Happy as clam! That’s how I was when I wrote that “having ADHD saved me from a lifetime of Trauma,” after having received my diagnosed.
But I was in a bubble… I had never followed the hashtag ADHD. I had never seen how much so many neurodivergents (especially recently diagnosed) were struggling and feeling, “All that time lost…”
One day I came across a tweet which read:
“GPs / Psychiatrists…PLEASE stop telling patients that it would have been impossible for them to have gotten a degree if they had undiagnosed ADHD. It could not be any further from the truth.”@NDaoshea, June 10, 2020
And I thought, “Yes!” But as I was scrolling down throughout the thread, I read:
“Fair enough, but please can we remember that it is very difficult for people whose ADHD did prevent them from completing a degree to read this. The rhetoric of success can really diminish what they went through.”@AlisonHoneyBone, June 10, 2020
And I thought, “Oops.”
So I got to thinking, do you feel this way? Because I might be able to help you feel better…
My Academic Resume It’s Far From My Life’s Resume
If you read my resume, you’ll probably think, “Oh, she is super motivated because she did a lot.” But the truth is that paid a high price for it, almost with my life.
AND if you’re thinking, “But Laly, still! You got all those degrees!” I’ll ask you to please give me the chance to explain…
When the time to choose a University arrived, I knew I wanted to become an author (slash artist). During primary school, my literature teacher wrote a note on a short story I had written, telling me, “This is how writers begin.”
I have it framed; my mother sees the dust in the frame. I went to Law School because my parents gave me no other choice.
Actually, here is funny story: when I had to choose a career (at 17) I signed up at two community colleges: Law School and Med School. That’s how confused I was.
So in the morning of the first day of class, I sat down in my bed for half an hour or so and considered: “Which one should I go to? I’d like to be a pathologist (to discover mysteries and the human body doing autopsies)… but my godmother is a Lawyer so she’ll make it easier for me.
Law School it is!”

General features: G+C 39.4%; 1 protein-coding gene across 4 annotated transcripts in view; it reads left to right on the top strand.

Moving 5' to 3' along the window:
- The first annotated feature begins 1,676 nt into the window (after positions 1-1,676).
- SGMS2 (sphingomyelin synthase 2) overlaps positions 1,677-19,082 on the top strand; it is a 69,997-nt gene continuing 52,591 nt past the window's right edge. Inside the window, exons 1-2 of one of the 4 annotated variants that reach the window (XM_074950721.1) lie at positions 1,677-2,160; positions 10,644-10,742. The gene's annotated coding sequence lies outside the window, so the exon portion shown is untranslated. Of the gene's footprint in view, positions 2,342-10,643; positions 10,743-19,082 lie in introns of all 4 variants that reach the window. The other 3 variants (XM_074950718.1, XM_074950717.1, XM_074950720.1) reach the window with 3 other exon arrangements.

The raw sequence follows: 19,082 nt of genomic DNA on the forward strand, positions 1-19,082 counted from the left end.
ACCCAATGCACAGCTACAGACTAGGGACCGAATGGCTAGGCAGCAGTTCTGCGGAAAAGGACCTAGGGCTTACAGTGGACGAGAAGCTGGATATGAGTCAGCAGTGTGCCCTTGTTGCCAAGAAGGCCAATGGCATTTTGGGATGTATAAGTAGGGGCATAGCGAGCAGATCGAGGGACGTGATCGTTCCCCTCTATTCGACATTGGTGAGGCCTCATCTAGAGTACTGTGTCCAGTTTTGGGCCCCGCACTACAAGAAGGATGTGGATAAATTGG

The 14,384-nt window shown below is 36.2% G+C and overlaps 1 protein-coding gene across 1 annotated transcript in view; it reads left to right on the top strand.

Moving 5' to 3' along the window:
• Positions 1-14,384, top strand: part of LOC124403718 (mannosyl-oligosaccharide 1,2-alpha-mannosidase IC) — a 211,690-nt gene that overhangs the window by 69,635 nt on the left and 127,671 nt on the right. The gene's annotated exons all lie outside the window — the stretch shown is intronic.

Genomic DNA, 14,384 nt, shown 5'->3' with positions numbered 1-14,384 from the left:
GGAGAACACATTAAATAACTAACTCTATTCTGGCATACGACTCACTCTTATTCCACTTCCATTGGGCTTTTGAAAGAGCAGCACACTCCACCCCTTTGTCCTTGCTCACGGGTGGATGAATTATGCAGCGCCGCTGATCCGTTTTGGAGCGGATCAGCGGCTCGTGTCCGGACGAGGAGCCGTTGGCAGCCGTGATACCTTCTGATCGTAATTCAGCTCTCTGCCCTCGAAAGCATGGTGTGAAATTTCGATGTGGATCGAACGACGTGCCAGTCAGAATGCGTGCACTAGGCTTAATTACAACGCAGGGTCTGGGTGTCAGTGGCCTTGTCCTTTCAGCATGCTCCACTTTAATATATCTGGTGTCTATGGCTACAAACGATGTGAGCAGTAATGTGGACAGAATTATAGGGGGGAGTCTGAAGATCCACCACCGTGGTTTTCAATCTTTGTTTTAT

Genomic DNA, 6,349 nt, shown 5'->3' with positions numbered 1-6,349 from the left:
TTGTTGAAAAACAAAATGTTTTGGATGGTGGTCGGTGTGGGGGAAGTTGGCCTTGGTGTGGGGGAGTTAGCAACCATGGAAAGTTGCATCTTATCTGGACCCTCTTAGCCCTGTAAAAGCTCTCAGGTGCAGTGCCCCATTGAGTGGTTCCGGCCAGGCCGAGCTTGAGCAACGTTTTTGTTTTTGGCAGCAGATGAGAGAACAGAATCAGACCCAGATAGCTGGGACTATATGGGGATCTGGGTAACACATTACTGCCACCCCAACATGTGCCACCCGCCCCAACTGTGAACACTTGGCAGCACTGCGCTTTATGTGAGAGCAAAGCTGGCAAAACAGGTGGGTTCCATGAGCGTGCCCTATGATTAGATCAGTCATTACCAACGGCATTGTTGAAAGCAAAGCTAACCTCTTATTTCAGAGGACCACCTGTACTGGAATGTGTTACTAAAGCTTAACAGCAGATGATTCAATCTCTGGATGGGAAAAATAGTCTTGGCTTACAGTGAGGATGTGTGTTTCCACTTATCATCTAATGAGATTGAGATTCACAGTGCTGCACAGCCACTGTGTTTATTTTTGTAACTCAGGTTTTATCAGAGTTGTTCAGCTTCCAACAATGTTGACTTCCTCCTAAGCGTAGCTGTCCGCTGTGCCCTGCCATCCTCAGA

I shit you not.
I attended one year and I couldn’t take it anymore. So, my parents gave me one year of grace and I signed up for Drama School. The dean one day whispered to me, sitting on a small stool in a dark room during an improv class: “Don’t ever quit; you’re a natural.”
So I rushed to tell my parents the great news! … and they went like, “We’ll pay for you to go to a private Law School; do it and then you can do what you want. You are young.”
I Hit Rock Bottom, Hard and Multiple Times
After that, my life started to crumble down. And I’d say I lost twenty years before getting the chance to do what I wanted.
But I choose to not say it…
I am grateful for the knowledge I gained, and proud for those degrees. However, do you know what I’m most grateful for and proud of? “Having made it this far alive, with the chance and the will to start over.”
I did try to kill myself once… almost twice… (without counting an “Oops, I didn’t mean it” near death experience)
What Is Success Anyway? My Life Is Far From Being Easy
Success… It’s such a tricky little word… For some is money, a college degree. For others is raising happy children. If success is one of these things to you, go get them, now.
Holding a grouch is going to do for you only one thing: hold you back. Do you want that, after all the time you feel you’ve lost?
Tough love? Yes. Doing what I love (this blog) is no walk in the park. Make no mistake. I am not cheerful all day because “I’m finally doing it!” Hell to the no. This puts everything my brain doesn’t like over my desktop, and says, “Just do it, dopamine or not.”
I am planning and scheduling, when I’m time-blind. Surrendering to perfectionism, sometimes gives me blurred vision for hours after having published a post. I have the strict routine of cloister nun from 3.15AM to 8PM. This is far from being easy.
And in case you missed it, it is my brain the one saying, “Just do it, dopamine or not.” Because a clear goal in our pre frontal cortex is like getting help when we’re a single parent of seven and the CEO of Google. Having a purpose is everything; I’ll say it until either you get tired of me or join the Hummingbirds Academy.
Time, especially for us with ADHD, goes by in the blink of an eye. There is no more time to loose and so much time to win.
Isn’t that inspiring enough? Ok… My godmother was a kindergarten teacher with two children. Things got difficult in her life, so she quit… Decades later she said “enough,” and she pursued her Law Degree at sixty-two years old. And she had quite a good run.
She didn’t have ADHD, but her life was a nightmare and she refused – in her 60s – to continue living that way… So I’ll tell you another one:
My doctor told me about a patient, recently diagnosed, who had quit Med School ten years ago with only one class left. The patient started his treatment, and now there’s a new doctor in the city.
It’s never too late. It truly isn’t. And I’ll say this one more time so you can print it in your neurons:
“…holding a grouch is going to do for you only one thing: hold you back. Do you want that, after all the time you feel you’ve lost?”
With ADHD, We Define What Success Is For Us
Success is something you can define in your own terms.
“Today”, success could be doing the laundry or organizing one folder in your computer. Our brain needs small tasks so we can feel a quick reward. And that, in our hyper lives, is a path to success.
Thus, congrats! I take my hat off for you! You are a survivor, and you’ve got a bunch of great ideas waiting to come alive and you know you can make it.
What are you going to do now?
Become a cheerful ADHDer achiever? 😏